This rule of faith preserves orthodoxy while providing a wide playing field for further growth. In this regard, Tertullian writes, “Let us search therefore within what is our own, under the guidance of our own, and about what is our own. This we may do on any matter arising for investigation provided the ‘Rule of Faith’ is not threatened… if the ‘Rule’ remains firm in its proper place you may explore, and investigate, indeed, satisfy your passionate curiosity, all you like.” The affirmation of this central truth is not the end, but the beginning of the Christian journey. “The message remains constant in its fundamental themes; but it steadily grows in the richness of its significance and in the breadth of its applicability to our lives.” The Spirit of God – the true “vicar” of Christ –has been given by God for this purpose: to increase the Church’s awareness of the significance of the gospel message.
There is indeed only one Rule of Faith; it alone cannot be changed or reformed… Keep this Rule of Faith secure, then other aspects of the discipline and of our behavior admit change and improvement, for the grace of God continues to work and advances right to the end… the Lord sent the Paraclete so that the discipline might gradually be directed, ordered and brought to perfection by the Holy Spirit, that “vicar” of the Lord… What then is the administrative work of the “vicar” Paraclete except this, to direct discipline, reveal the Scriptures, reform the understanding, to lead to better things?
The earliest description of a Christian congregation is found in Justin’s First Apology (c. 150 A.D.).
On the day which is called Sunday there is a common assembly of all who live in the cities or in the neighboring outlying districts, and the memoirs of the Apostles or the writings of the Prophets are read, for as long as time permits. When the reader has finished, the president of the assembly verbally admonishes and invites all to imitate such examples of virtue. Then we all stand up together and offer up our prayers, and, as we said before, after we finish our prayers, bread and wine and water are presented. He who presides likewise offers up prayers and thanksgivings, to the best of his ability, and the people express their approval by saying “Amen.” The Eucharistic elements are distributed and consumed by those present, and to those who are absent they are sent through the deacons… Sunday, indeed, is the day on which we all hold our common assembly because it is the first day on which God, transforming the darkness and (prime) matter, created the world; and our Savior Jesus Christ arose from the dead on the same day. For they crucified Him on the day before that of Saturn, and on the day after, which is Sunday, He appeared to His apostles and disciples, and taught them the things which we have passed on to you also for consideration.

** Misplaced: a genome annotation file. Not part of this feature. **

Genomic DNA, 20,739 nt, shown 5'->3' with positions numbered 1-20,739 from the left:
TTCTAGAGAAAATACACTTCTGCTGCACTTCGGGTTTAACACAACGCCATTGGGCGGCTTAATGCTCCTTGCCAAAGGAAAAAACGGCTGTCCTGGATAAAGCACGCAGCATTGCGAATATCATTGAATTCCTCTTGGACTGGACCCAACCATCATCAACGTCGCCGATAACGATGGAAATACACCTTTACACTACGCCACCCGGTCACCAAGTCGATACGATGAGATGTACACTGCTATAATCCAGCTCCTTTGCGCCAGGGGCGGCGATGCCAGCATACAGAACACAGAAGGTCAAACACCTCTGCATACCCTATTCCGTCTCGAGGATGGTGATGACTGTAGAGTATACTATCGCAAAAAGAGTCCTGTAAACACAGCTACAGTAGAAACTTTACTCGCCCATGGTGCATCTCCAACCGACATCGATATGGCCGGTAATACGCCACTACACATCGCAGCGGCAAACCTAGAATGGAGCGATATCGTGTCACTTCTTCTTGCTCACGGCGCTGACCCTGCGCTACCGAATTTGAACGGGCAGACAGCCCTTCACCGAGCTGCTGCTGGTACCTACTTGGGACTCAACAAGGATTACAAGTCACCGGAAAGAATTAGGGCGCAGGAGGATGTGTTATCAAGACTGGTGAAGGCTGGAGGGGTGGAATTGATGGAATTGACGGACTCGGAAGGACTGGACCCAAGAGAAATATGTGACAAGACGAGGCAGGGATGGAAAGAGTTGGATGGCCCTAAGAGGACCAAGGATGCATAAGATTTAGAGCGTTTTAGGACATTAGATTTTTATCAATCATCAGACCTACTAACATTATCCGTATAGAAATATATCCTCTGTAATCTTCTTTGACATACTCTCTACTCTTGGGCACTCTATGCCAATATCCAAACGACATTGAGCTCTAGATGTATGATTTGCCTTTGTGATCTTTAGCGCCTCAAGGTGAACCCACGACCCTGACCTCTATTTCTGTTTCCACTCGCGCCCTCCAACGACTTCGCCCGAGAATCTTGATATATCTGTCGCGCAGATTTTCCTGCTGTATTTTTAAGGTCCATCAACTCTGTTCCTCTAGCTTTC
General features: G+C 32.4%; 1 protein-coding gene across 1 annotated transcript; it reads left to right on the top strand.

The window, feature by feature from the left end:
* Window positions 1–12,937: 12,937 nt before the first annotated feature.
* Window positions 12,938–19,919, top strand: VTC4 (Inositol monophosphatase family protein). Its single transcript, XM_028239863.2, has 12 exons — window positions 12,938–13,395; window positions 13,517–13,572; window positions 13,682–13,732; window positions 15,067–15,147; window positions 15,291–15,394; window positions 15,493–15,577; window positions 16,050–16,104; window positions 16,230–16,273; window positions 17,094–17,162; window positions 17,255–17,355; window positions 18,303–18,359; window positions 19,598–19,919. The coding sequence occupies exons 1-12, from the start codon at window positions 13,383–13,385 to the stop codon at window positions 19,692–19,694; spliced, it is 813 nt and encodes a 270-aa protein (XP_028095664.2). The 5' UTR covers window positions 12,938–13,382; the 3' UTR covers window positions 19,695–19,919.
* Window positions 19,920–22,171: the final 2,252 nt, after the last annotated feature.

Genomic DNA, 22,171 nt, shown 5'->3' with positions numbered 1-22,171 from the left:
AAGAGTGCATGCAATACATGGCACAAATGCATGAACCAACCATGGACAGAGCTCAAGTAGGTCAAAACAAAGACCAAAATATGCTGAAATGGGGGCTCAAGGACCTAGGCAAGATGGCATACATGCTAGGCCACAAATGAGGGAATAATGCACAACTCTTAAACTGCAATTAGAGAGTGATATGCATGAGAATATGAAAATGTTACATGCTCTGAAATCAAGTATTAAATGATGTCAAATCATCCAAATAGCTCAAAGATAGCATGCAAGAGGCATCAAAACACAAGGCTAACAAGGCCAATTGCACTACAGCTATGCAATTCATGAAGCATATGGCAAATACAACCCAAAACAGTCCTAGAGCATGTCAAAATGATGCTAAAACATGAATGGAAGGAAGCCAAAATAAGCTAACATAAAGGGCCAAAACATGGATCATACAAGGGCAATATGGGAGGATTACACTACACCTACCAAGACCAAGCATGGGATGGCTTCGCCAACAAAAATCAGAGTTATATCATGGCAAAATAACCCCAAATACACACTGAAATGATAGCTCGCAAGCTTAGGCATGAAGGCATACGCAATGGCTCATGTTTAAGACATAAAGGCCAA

In this weekly gathering, the sacred writings composed of material from the Old and New Testament are read, followed by verbal admonition from the one presiding over the congregation – presumably the bishop or pastor. When this picture of the Church is combined with the pastoral letters we possess from the second century, we gain insight into the particular concerns of this era – concerns that build upon a situation that is similar to the Church in the first century.
In the first century of the Church, under the leadership of the Apostles and prophets, the Church was primarily composed of “Gentile adherents to synagogues, former slaves, and women.” The society that the apostles created was unlike any other. It was comprised of a wide cross-section of people who would not be associated together under any other circumstances – Jews, Greeks, slaves, free, males, and females. All of these diverse groups of people were “all one in Christ Jesus” (Gal. 3:28). Thus, the apostles were involved in a ground-breaking social experiment as they sought to “shape a community of the new age.”
Early congregations experience[d] immense internal tensions because they [broke] all accepted social rules by binding together disparate and even hostile groups. The pastoral preachers [were] involved in a challenging exercise in social engineering – nothing less than the creation of ideal communities in which old enmities and traditional distinctions [were] laid aside.
This tenuous state existed throughout the first century and into the second. In light of this, one can understand the dominant aspects of second century preaching that are often misunderstood by contemporary Christians. First and second century preaching was very simplistic and moralistic – focused on basic beliefs and godly behavior. The reason is obvious: the Church was threatened from without and from within. Unlike other religions in the Roman Empire, Christianity was not an established and respected religion. The possibility that converts might turn to Judaism to gain a little more respect or revert to paganism to alleviate tension always lurked in the background. Preachers had to respond appropriately. Dunn-Wilson describes the situation: